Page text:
How do you keep from giving up hope?
…suddenly a leader of the synagogue came in and knelt before [Jesus], saying, “My daughter has just died; but come and lay your hand on her, and she will live.” And Jesus got up and followed him, with his disciples. Then suddenly a woman who had been suffering from hemorrhages for twelve years came up behind him and touched the fringe of his cloak, for she said to herself, “If I only touch his cloak, I will be made well.” Jesus turned, and seeing her he said, “Take heart, daughter; your faith has made you well.” And instantly the woman was made well. When Jesus came to the leader’s house and saw the flute players and the crowd making a commotion, he said, “Go away; for the girl is not dead but sleeping.” And they laughed at him. But when the crowd had been put outside, he went in and took her by the hand, and the girl got up. And the report of this spread throughout that district. [Matthew 9:18-26]
The early ‘90s show Twin Peaks explores how the murder of a teenage girl affects her small town. When her father is being interviewed by the police, he tries to get across the deep wound left by her death: “Have you ever experienced absolute loss?”
An officer responds quickly, “I doubt if any one of us is a stranger to grief.”
“No, more than grief,” the father insists. “It’s deep down. Inside. Every cell screams. You can hear nothing else.”
Was that what this synagogue leader was feeling when he knelt before Jesus? He would have been a man with social influence, someone respected, someone with authority. And yet here he is, throwing himself on the ground in front of a travelling preacher — in public! — and begging for the impossible: “My daughter has just died; but come and lay your hand on her, and she will live.”
And then there’s the woman. She’s been hemorrhaging for twelve years. She must have seen so many healers, prayed so many prayers. I have to think she’s used to being given up as a lost cause, because she doesn’t even dare to ask for Jesus’ time, for yet one more healer’s hopeless response to her disease. But still she can’t help but hope: “If only I touch his cloak, I will be made well.”
What do these characters have in common? They are living in situations that most of us would call hopeless. Yet their desperation for change, for something better, drives them on: they cast aside status, social convention, and even logic and they dare to beg — or even just to reach out and take — what they most desperately need.
What would run through your mind if you were a witness to these two scenes? What would you think about the man and the woman? That they’re losing touch with reality? That they’re bold in faith? Would you take pity on them? Would you admire them?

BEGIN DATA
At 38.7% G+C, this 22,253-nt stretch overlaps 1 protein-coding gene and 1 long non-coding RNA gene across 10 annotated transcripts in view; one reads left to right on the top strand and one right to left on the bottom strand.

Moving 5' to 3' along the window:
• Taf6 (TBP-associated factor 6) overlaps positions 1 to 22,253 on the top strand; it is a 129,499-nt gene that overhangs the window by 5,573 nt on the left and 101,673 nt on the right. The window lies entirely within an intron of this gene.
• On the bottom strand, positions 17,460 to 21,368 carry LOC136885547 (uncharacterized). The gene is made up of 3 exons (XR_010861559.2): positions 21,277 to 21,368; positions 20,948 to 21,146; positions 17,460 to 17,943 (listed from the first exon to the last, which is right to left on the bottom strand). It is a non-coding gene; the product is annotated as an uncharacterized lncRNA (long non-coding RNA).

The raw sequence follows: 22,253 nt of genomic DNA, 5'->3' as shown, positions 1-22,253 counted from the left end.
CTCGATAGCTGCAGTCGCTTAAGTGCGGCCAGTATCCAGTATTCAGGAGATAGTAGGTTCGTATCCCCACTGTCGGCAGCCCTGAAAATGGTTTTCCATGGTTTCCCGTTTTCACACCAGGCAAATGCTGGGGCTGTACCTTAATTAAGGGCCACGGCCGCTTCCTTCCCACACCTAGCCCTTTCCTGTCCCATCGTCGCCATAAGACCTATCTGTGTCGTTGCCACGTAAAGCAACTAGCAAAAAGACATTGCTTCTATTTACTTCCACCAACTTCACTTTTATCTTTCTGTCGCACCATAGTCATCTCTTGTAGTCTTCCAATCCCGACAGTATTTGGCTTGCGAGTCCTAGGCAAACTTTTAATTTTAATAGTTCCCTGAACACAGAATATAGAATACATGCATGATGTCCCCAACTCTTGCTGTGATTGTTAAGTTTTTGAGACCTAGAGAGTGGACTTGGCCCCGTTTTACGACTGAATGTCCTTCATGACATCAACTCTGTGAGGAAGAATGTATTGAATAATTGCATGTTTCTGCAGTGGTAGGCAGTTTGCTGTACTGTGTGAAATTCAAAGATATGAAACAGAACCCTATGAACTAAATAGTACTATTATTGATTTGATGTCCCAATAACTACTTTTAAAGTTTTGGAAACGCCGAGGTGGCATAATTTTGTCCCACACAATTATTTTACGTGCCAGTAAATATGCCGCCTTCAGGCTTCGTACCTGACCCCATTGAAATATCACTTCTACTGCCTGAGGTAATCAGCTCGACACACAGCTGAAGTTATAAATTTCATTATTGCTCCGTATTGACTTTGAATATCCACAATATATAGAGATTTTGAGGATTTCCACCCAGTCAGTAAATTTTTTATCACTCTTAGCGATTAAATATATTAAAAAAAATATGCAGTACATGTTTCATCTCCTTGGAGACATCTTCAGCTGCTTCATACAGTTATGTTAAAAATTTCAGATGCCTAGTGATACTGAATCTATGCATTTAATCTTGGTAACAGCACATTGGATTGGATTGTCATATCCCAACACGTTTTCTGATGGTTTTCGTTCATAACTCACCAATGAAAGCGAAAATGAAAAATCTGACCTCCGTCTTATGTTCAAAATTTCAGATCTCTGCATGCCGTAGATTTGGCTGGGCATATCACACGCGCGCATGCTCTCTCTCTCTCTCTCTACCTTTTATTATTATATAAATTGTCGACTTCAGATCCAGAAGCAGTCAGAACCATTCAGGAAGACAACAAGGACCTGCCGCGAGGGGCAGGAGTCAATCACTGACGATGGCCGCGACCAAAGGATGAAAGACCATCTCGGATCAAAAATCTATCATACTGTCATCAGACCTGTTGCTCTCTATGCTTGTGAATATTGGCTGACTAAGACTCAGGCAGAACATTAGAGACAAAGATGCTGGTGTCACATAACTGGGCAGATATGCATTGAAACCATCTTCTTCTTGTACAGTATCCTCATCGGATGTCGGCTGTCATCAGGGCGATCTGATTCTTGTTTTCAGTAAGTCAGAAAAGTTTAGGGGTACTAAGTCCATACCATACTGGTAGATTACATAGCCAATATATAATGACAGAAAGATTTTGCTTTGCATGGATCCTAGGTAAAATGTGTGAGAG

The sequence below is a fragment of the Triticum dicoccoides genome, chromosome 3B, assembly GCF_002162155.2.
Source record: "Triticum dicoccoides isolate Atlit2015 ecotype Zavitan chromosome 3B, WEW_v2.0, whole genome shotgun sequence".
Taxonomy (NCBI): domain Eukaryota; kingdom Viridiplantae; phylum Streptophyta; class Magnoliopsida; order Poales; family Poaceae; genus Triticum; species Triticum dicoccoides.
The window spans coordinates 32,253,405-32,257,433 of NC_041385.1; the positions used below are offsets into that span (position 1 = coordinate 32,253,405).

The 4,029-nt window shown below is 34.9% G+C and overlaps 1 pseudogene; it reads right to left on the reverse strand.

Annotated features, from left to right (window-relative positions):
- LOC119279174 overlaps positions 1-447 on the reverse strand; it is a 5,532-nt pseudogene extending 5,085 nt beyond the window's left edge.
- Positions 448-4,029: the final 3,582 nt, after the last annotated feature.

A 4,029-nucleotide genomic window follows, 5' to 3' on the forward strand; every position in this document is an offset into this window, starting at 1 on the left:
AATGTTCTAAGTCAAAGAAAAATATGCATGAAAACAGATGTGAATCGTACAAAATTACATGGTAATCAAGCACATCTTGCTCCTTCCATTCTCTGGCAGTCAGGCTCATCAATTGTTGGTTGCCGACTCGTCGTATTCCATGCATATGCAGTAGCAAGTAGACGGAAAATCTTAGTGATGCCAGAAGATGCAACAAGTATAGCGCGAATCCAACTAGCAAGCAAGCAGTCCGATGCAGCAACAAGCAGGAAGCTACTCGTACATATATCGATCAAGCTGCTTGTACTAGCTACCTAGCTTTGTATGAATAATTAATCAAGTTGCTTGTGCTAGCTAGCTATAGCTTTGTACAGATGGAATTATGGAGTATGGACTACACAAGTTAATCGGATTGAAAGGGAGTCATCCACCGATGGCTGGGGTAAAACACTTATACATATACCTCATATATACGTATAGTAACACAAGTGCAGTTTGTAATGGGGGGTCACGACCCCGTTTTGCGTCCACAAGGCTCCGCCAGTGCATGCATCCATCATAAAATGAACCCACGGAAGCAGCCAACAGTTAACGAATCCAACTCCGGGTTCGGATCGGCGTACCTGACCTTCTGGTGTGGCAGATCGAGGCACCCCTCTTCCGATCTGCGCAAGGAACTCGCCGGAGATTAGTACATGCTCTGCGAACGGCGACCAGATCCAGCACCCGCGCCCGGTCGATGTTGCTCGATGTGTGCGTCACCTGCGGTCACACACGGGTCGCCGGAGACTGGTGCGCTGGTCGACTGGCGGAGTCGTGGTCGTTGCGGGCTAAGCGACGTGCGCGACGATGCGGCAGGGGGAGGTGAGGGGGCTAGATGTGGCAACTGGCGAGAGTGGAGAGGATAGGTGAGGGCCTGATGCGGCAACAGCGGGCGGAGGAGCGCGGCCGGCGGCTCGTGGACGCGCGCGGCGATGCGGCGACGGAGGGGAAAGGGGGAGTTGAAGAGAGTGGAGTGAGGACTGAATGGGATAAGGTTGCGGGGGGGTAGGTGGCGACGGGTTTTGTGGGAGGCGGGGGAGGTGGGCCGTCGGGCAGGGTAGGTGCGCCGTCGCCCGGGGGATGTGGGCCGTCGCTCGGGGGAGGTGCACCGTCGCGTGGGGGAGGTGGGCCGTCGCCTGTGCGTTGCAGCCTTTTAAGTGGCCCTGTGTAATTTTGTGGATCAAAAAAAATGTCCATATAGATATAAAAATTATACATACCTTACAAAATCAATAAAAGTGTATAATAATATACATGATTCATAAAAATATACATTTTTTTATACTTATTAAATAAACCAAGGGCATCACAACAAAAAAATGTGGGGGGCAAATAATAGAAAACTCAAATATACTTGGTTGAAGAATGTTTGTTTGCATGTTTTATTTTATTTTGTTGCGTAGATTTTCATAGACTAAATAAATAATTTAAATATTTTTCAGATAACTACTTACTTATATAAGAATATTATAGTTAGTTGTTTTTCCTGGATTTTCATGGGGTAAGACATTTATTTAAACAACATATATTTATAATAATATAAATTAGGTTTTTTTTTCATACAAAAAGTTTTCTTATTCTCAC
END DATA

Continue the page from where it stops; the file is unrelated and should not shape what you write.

This is Anthony. He spends his time on the corner of 21st Avenue and West End Avenue in Nashville — an intersection I used to pass every day on my way to seminary classes. He stands on that corner and sells $2 copies of the Contributor, a “street paper” designed for people experiencing homelessness to sell for income. Anthony experienced homelessness on and off the last 20 years (you can read more about the reasons why here). He was the 48th person to sign up to sell the paper, and he has been a vendor for about 10 years. This picture is from September, when Anthony moved into his own apartment. He doesn’t receive government assistance; his income from selling the Contributor pays his sliding-scale rent, utilities, and other necessities.
Vendors like Anthony receive mixed reactions from the people of Nashville. Some build a relationship with a vendor, buying every new paper from them, sometimes bringing them presents for holidays. The last vendor I knew did not have a relationship with me so much as with my German Shepherd, who would hang his head out the car window for pets.
Others complain about vendors’ presence on street corners throughout the city. Some are concerned that it’s a scam, or wonder why they should give handouts to someone with an apartment, or think they should get a real job.
Remember back to the synagogue leader from the Bible reading. He threw aside his social status and knelt on the ground in front of Jesus, with a crowd looking on. As N. T. Wright explains: “Who cares about dignity when your daughter’s life is at stake?” *
When we’re desperate — when all we can think about is survival or getting out of the pain we’re in — our priorities change. Who cares if they see me begging — this is more important than what they think about me.
When we’re in that boat, how do we keep from giving up hope? From losing our own sense of self-worth? The answer, I think, is seen in the trusting faith of the man and the woman in the story. They trust that God still sees them, that God still cares for them, that God makes new futures possible.
Even if others do judge us for our desperation, for our tears, for slipping grades, for our needs, for our reduced energy…God sees us with love and care. As the psalmist wrote: “I know that the LORD maintains the cause of the needy, and executes justice for the poor” (Ps. 140:12).
May we have the same compassionate heart for those in need — and for ourselves.
May God The Creator take away your pain and loss.
May Christ shield you in your sorrow and fear.
May The Spirit carry you each day of your life.
And may blessings lead you to the fulfillment of your dreams and give you peace in your heart.
Nov. 10, 2021
*N. T. Wright, Matthew for Everyone, Part I, (Louisville: Westminster John Knox Press, 2004), p. 105.
+ Claudio Carvalhaes, “May God Bless You,” Liturgies from Below, (Nashville: Abingdon Press, 2020), p. 49.
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